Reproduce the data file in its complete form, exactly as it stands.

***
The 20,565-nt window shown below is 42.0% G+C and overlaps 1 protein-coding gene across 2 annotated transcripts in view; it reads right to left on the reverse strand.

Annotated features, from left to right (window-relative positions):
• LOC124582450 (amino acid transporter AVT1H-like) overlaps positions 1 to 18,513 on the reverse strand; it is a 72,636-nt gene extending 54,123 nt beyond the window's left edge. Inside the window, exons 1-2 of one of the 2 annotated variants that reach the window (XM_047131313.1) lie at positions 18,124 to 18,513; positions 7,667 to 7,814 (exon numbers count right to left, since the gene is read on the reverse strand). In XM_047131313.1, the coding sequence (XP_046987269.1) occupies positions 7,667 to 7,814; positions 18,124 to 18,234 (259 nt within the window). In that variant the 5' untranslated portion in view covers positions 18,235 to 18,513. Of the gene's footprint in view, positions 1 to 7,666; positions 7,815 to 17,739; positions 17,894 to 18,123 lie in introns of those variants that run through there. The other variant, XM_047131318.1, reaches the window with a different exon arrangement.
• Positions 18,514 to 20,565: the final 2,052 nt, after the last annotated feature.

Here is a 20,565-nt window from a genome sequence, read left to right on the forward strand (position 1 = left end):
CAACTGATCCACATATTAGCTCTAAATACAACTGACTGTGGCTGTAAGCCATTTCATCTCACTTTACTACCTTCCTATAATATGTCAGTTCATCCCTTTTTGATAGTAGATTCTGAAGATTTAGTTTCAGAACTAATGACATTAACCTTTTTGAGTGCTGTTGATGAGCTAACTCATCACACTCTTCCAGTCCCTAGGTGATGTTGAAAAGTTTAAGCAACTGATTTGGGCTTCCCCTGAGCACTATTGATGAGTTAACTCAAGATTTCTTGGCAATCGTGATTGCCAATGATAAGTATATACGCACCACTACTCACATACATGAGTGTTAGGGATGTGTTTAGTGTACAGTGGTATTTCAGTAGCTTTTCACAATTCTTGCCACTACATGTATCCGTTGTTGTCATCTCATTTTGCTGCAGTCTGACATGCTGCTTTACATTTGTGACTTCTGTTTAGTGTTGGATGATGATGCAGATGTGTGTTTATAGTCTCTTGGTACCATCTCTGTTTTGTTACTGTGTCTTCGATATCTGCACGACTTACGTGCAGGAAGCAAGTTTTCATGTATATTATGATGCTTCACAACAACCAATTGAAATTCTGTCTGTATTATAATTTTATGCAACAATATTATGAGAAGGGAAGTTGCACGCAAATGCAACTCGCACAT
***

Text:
The 20,565-nt window shown below is 42.0% G+C and overlaps 1 protein-coding gene across 2 annotated transcripts in view; it reads right to left on the reverse strand.

Annotated features, from left to right (window-relative positions):
• LOC124582450 (amino acid transporter AVT1H-like) overlaps positions 1 to 18,513 on the reverse strand; it is a 72,636-nt gene extending 54,123 nt beyond the window's left edge. Inside the window, exons 1-2 of one of the 2 annotated variants that reach the window (XM_047131313.1) lie at positions 18,124 to 18,513; positions 7,667 to 7,814 (exon numbers count right to left, since the gene is read on the reverse strand). In XM_047131313.1, the coding sequence (XP_046987269.1) occupies positions 7,667 to 7,814; positions 18,124 to 18,234 (259 nt within the window). In that variant the 5' untranslated portion in view covers positions 18,235 to 18,513. Of the gene's footprint in view, positions 1 to 7,666; positions 7,815 to 17,739; positions 17,894 to 18,123 lie in introns of those variants that run through there. The other variant, XM_047131318.1, reaches the window with a different exon arrangement.
• Positions 18,514 to 20,565: the final 2,052 nt, after the last annotated feature.

Here is a 20,565-nt window from a genome sequence, read left to right on the forward strand (position 1 = left end):
CAACTGATCCACATATTAGCTCTAAATACAACTGACTGTGGCTGTAAGCCATTTCATCTCACTTTACTACCTTCCTATAATATGTCAGTTCATCCCTTTTTGATAGTAGATTCTGAAGATTTAGTTTCAGAACTAATGACATTAACCTTTTTGAGTGCTGTTGATGAGCTAACTCATCACACTCTTCCAGTCCCTAGGTGATGTTGAAAAGTTTAAGCAACTGATTTGGGCTTCCCCTGAGCACTATTGATGAGTTAACTCAAGATTTCTTGGCAATCGTGATTGCCAATGATAAGTATATACGCACCACTACTCACATACATGAGTGTTAGGGATGTGTTTAGTGTACAGTGGTATTTCAGTAGCTTTTCACAATTCTTGCCACTACATGTATCCGTTGTTGTCATCTCATTTTGCTGCAGTCTGACATGCTGCTTTACATTTGTGACTTCTGTTTAGTGTTGGATGATGATGCAGATGTGTGTTTATAGTCTCTTGGTACCATCTCTGTTTTGTTACTGTGTCTTCGATATCTGCACGACTTACGTGCAGGAAGCAAGTTTTCATGTATATTATGATGCTTCACAACAACCAATTGAAATTCTGTCTGTATTATAATTTTATGCAACAATATTATGAGAAGGGAAGTTGCACGCAAATGCAACTCGCACAT